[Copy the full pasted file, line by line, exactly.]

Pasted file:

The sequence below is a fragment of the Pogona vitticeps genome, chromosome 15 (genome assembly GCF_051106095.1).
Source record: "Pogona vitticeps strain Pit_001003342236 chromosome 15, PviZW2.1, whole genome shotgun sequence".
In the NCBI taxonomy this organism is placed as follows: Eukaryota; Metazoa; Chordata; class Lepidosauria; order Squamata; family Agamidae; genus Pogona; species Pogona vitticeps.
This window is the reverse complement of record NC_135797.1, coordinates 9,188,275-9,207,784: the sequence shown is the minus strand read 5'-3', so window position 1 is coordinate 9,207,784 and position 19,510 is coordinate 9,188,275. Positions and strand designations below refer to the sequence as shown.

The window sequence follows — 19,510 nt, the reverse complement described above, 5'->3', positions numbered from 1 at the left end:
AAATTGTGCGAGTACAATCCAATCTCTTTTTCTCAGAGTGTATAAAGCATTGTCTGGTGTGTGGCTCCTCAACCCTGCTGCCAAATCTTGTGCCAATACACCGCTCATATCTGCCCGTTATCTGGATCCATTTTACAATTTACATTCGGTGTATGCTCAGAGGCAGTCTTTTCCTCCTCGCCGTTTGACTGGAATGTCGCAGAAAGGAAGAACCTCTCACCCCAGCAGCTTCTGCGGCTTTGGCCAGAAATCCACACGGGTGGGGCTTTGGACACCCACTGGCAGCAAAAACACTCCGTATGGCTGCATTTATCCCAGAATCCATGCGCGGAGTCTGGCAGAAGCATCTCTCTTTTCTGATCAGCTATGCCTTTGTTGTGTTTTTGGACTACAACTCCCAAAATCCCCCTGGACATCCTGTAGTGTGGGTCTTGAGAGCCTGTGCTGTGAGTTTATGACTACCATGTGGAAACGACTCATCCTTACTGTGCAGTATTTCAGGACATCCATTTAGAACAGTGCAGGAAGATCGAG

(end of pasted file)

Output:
The sequence below is a fragment of the Pogona vitticeps genome, chromosome 15 (genome assembly GCF_051106095.1).
Source record: "Pogona vitticeps strain Pit_001003342236 chromosome 15, PviZW2.1, whole genome shotgun sequence".
In the NCBI taxonomy this organism is placed as follows: Eukaryota; Metazoa; Chordata; class Lepidosauria; order Squamata; family Agamidae; genus Pogona; species Pogona vitticeps.
This window is the reverse complement of record NC_135797.1, coordinates 9,188,275-9,207,784: the sequence shown is the minus strand read 5'-3', so window position 1 is coordinate 9,207,784 and position 19,510 is coordinate 9,188,275. Positions and strand designations below refer to the sequence as shown.

The window sequence follows — 19,510 nt, the reverse complement described above, 5'->3', positions numbered from 1 at the left end:
AAATTGTGCGAGTACAATCCAATCTCTTTTTCTCAGAGTGTATAAAGCATTGTCTGGTGTGTGGCTCCTCAACCCTGCTGCCAAATCTTGTGCCAATACACCGCTCATATCTGCCCGTTATCTGGATCCATTTTACAATTTACATTCGGTGTATGCTCAGAGGCAGTCTTTTCCTCCTCGCCGTTTGACTGGAATGTCGCAGAAAGGAAGAACCTCTCACCCCAGCAGCTTCTGCGGCTTTGGCCAGAAATCCACACGGGTGGGGCTTTGGACACCCACTGGCAGCAAAAACACTCCGTATGGCTGCATTTATCCCAGAATCCATGCGCGGAGTCTGGCAGAAGCATCTCTCTTTTCTGATCAGCTATGCCTTTGTTGTGTTTTTGGACTACAACTCCCAAAATCCCCCTGGACATCCTGTAGTGTGGGTCTTGAGAGCCTGTGCTGTGAGTTTATGACTACCATGTGGAAACGACTCATCCTTACTGTGCAGTATTTCAGGACATCCATTTAGAACAGTGCAGGAAGATCGAG